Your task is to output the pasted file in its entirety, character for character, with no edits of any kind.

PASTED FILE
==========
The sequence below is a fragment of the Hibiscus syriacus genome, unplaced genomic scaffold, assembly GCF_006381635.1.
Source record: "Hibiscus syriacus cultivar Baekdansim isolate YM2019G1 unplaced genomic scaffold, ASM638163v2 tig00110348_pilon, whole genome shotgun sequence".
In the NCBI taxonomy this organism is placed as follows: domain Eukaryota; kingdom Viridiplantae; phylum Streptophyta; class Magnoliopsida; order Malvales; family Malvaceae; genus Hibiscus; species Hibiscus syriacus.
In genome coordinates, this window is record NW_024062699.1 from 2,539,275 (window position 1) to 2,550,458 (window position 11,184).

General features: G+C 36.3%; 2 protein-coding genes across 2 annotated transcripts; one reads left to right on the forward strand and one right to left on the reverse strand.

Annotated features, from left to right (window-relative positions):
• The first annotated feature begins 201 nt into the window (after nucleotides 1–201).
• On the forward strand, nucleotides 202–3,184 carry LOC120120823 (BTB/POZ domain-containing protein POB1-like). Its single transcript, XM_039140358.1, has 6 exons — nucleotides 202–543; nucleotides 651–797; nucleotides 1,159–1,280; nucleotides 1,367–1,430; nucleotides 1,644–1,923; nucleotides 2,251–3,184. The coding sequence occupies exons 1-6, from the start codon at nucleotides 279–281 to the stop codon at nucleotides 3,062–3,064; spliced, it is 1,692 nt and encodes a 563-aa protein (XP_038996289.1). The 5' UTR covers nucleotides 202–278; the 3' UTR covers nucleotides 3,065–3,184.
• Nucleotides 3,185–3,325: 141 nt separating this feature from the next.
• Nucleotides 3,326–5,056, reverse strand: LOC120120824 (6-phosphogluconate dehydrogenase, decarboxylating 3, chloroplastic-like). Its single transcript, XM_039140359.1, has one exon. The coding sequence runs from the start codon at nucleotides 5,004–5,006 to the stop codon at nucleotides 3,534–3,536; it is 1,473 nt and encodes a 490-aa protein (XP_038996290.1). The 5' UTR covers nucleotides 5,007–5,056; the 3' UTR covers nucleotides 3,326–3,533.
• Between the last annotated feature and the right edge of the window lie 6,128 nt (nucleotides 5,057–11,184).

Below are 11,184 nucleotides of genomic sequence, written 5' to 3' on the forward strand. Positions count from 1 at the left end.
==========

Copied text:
The sequence below is a fragment of the Hibiscus syriacus genome, unplaced genomic scaffold, assembly GCF_006381635.1.
Source record: "Hibiscus syriacus cultivar Baekdansim isolate YM2019G1 unplaced genomic scaffold, ASM638163v2 tig00110348_pilon, whole genome shotgun sequence".
In the NCBI taxonomy this organism is placed as follows: domain Eukaryota; kingdom Viridiplantae; phylum Streptophyta; class Magnoliopsida; order Malvales; family Malvaceae; genus Hibiscus; species Hibiscus syriacus.
In genome coordinates, this window is record NW_024062699.1 from 2,539,275 (window position 1) to 2,550,458 (window position 11,184).

General features: G+C 36.3%; 2 protein-coding genes across 2 annotated transcripts; one reads left to right on the forward strand and one right to left on the reverse strand.

Annotated features, from left to right (window-relative positions):
• The first annotated feature begins 201 nt into the window (after nucleotides 1–201).
• On the forward strand, nucleotides 202–3,184 carry LOC120120823 (BTB/POZ domain-containing protein POB1-like). Its single transcript, XM_039140358.1, has 6 exons — nucleotides 202–543; nucleotides 651–797; nucleotides 1,159–1,280; nucleotides 1,367–1,430; nucleotides 1,644–1,923; nucleotides 2,251–3,184. The coding sequence occupies exons 1-6, from the start codon at nucleotides 279–281 to the stop codon at nucleotides 3,062–3,064; spliced, it is 1,692 nt and encodes a 563-aa protein (XP_038996289.1). The 5' UTR covers nucleotides 202–278; the 3' UTR covers nucleotides 3,065–3,184.
• Nucleotides 3,185–3,325: 141 nt separating this feature from the next.
• Nucleotides 3,326–5,056, reverse strand: LOC120120824 (6-phosphogluconate dehydrogenase, decarboxylating 3, chloroplastic-like). Its single transcript, XM_039140359.1, has one exon. The coding sequence runs from the start codon at nucleotides 5,004–5,006 to the stop codon at nucleotides 3,534–3,536; it is 1,473 nt and encodes a 490-aa protein (XP_038996290.1). The 5' UTR covers nucleotides 5,007–5,056; the 3' UTR covers nucleotides 3,326–3,533.
• Between the last annotated feature and the right edge of the window lie 6,128 nt (nucleotides 5,057–11,184).

Below are 11,184 nucleotides of genomic sequence, written 5' to 3' on the forward strand. Positions count from 1 at the left end.